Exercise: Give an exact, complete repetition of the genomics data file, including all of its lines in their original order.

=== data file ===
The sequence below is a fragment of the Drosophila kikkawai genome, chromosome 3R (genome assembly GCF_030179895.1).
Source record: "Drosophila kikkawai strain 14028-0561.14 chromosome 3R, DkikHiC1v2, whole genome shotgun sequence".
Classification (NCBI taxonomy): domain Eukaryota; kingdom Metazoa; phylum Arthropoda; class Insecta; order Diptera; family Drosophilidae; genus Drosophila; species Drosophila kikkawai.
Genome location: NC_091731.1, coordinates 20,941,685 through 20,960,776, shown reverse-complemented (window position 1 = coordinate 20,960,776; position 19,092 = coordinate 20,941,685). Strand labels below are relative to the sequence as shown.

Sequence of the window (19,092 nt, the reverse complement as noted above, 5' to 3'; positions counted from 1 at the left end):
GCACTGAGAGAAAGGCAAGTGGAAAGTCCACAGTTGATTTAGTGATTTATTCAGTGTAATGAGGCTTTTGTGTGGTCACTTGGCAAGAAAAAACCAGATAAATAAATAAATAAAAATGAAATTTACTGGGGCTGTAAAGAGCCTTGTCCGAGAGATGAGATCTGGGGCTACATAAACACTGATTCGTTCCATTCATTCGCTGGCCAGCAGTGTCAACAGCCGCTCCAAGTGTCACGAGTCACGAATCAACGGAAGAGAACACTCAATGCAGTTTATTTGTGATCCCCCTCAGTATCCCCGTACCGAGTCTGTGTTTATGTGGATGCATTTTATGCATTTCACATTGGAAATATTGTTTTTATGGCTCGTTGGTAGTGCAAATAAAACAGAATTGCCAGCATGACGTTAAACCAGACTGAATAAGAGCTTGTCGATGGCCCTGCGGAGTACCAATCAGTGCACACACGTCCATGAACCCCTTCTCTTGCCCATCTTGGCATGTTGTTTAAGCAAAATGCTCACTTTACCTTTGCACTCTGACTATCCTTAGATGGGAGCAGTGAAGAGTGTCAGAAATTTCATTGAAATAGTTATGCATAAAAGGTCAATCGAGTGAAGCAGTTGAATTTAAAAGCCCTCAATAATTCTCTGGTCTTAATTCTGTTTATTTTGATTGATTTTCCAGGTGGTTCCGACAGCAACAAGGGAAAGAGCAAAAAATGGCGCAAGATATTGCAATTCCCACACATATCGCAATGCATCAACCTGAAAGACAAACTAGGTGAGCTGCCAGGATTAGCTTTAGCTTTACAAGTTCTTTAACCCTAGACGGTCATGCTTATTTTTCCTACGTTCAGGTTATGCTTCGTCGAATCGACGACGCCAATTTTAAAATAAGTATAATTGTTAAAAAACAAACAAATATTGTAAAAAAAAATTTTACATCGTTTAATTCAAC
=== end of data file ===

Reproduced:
The sequence below is a fragment of the Drosophila kikkawai genome, chromosome 3R (genome assembly GCF_030179895.1).
Source record: "Drosophila kikkawai strain 14028-0561.14 chromosome 3R, DkikHiC1v2, whole genome shotgun sequence".
Classification (NCBI taxonomy): domain Eukaryota; kingdom Metazoa; phylum Arthropoda; class Insecta; order Diptera; family Drosophilidae; genus Drosophila; species Drosophila kikkawai.
Genome location: NC_091731.1, coordinates 20,941,685 through 20,960,776, shown reverse-complemented (window position 1 = coordinate 20,960,776; position 19,092 = coordinate 20,941,685). Strand labels below are relative to the sequence as shown.

Sequence of the window (19,092 nt, the reverse complement as noted above, 5' to 3'; positions counted from 1 at the left end):
GCACTGAGAGAAAGGCAAGTGGAAAGTCCACAGTTGATTTAGTGATTTATTCAGTGTAATGAGGCTTTTGTGTGGTCACTTGGCAAGAAAAAACCAGATAAATAAATAAATAAAAATGAAATTTACTGGGGCTGTAAAGAGCCTTGTCCGAGAGATGAGATCTGGGGCTACATAAACACTGATTCGTTCCATTCATTCGCTGGCCAGCAGTGTCAACAGCCGCTCCAAGTGTCACGAGTCACGAATCAACGGAAGAGAACACTCAATGCAGTTTATTTGTGATCCCCCTCAGTATCCCCGTACCGAGTCTGTGTTTATGTGGATGCATTTTATGCATTTCACATTGGAAATATTGTTTTTATGGCTCGTTGGTAGTGCAAATAAAACAGAATTGCCAGCATGACGTTAAACCAGACTGAATAAGAGCTTGTCGATGGCCCTGCGGAGTACCAATCAGTGCACACACGTCCATGAACCCCTTCTCTTGCCCATCTTGGCATGTTGTTTAAGCAAAATGCTCACTTTACCTTTGCACTCTGACTATCCTTAGATGGGAGCAGTGAAGAGTGTCAGAAATTTCATTGAAATAGTTATGCATAAAAGGTCAATCGAGTGAAGCAGTTGAATTTAAAAGCCCTCAATAATTCTCTGGTCTTAATTCTGTTTATTTTGATTGATTTTCCAGGTGGTTCCGACAGCAACAAGGGAAAGAGCAAAAAATGGCGCAAGATATTGCAATTCCCACACATATCGCAATGCATCAACCTGAAAGACAAACTAGGTGAGCTGCCAGGATTAGCTTTAGCTTTACAAGTTCTTTAACCCTAGACGGTCATGCTTATTTTTCCTACGTTCAGGTTATGCTTCGTCGAATCGACGACGCCAATTTTAAAATAAGTATAATTGTTAAAAAACAAACAAATATTGTAAAAAAAAATTTTACATCGTTTAATTCAAC